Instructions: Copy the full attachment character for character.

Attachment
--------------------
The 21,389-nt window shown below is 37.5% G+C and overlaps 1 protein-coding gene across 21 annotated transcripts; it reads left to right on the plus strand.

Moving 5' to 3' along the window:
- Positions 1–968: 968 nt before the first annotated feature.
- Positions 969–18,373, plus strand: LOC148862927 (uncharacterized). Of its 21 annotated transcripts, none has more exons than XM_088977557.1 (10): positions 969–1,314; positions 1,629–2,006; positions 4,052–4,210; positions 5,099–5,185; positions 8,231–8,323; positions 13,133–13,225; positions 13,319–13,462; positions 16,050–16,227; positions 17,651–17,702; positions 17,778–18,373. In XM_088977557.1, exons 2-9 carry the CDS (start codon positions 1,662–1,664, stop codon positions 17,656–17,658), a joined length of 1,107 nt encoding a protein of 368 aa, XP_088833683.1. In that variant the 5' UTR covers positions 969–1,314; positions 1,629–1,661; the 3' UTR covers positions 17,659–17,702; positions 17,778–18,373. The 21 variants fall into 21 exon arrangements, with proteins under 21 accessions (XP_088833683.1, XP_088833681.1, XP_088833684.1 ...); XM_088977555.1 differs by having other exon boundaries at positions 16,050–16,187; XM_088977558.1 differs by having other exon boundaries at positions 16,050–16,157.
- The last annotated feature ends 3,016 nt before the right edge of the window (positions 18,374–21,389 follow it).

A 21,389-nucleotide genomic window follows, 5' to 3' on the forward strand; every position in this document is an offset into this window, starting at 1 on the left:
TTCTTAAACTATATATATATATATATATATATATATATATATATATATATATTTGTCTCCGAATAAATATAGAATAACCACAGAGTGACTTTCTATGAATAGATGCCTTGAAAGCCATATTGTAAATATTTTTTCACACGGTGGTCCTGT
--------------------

The 21,389-nt window shown below is 37.5% G+C and overlaps 1 protein-coding gene across 21 annotated transcripts; it reads left to right on the plus strand.

Moving 5' to 3' along the window:
- Positions 1–968: 968 nt before the first annotated feature.
- Positions 969–18,373, plus strand: LOC148862927 (uncharacterized). Of its 21 annotated transcripts, none has more exons than XM_088977557.1 (10): positions 969–1,314; positions 1,629–2,006; positions 4,052–4,210; positions 5,099–5,185; positions 8,231–8,323; positions 13,133–13,225; positions 13,319–13,462; positions 16,050–16,227; positions 17,651–17,702; positions 17,778–18,373. In XM_088977557.1, exons 2-9 carry the CDS (start codon positions 1,662–1,664, stop codon positions 17,656–17,658), a joined length of 1,107 nt encoding a protein of 368 aa, XP_088833683.1. In that variant the 5' UTR covers positions 969–1,314; positions 1,629–1,661; the 3' UTR covers positions 17,659–17,702; positions 17,778–18,373. The 21 variants fall into 21 exon arrangements, with proteins under 21 accessions (XP_088833683.1, XP_088833681.1, XP_088833684.1 ...); XM_088977555.1 differs by having other exon boundaries at positions 16,050–16,187; XM_088977558.1 differs by having other exon boundaries at positions 16,050–16,157.
- The last annotated feature ends 3,016 nt before the right edge of the window (positions 18,374–21,389 follow it).

A 21,389-nucleotide genomic window follows, 5' to 3' on the forward strand; every position in this document is an offset into this window, starting at 1 on the left:
TTCTTAAACTATATATATATATATATATATATATATATATATATATATATATTTGTCTCCGAATAAATATAGAATAACCACAGAGTGACTTTCTATGAATAGATGCCTTGAAAGCCATATTGTAAATATTTTTTCACACGGTGGTCCTGT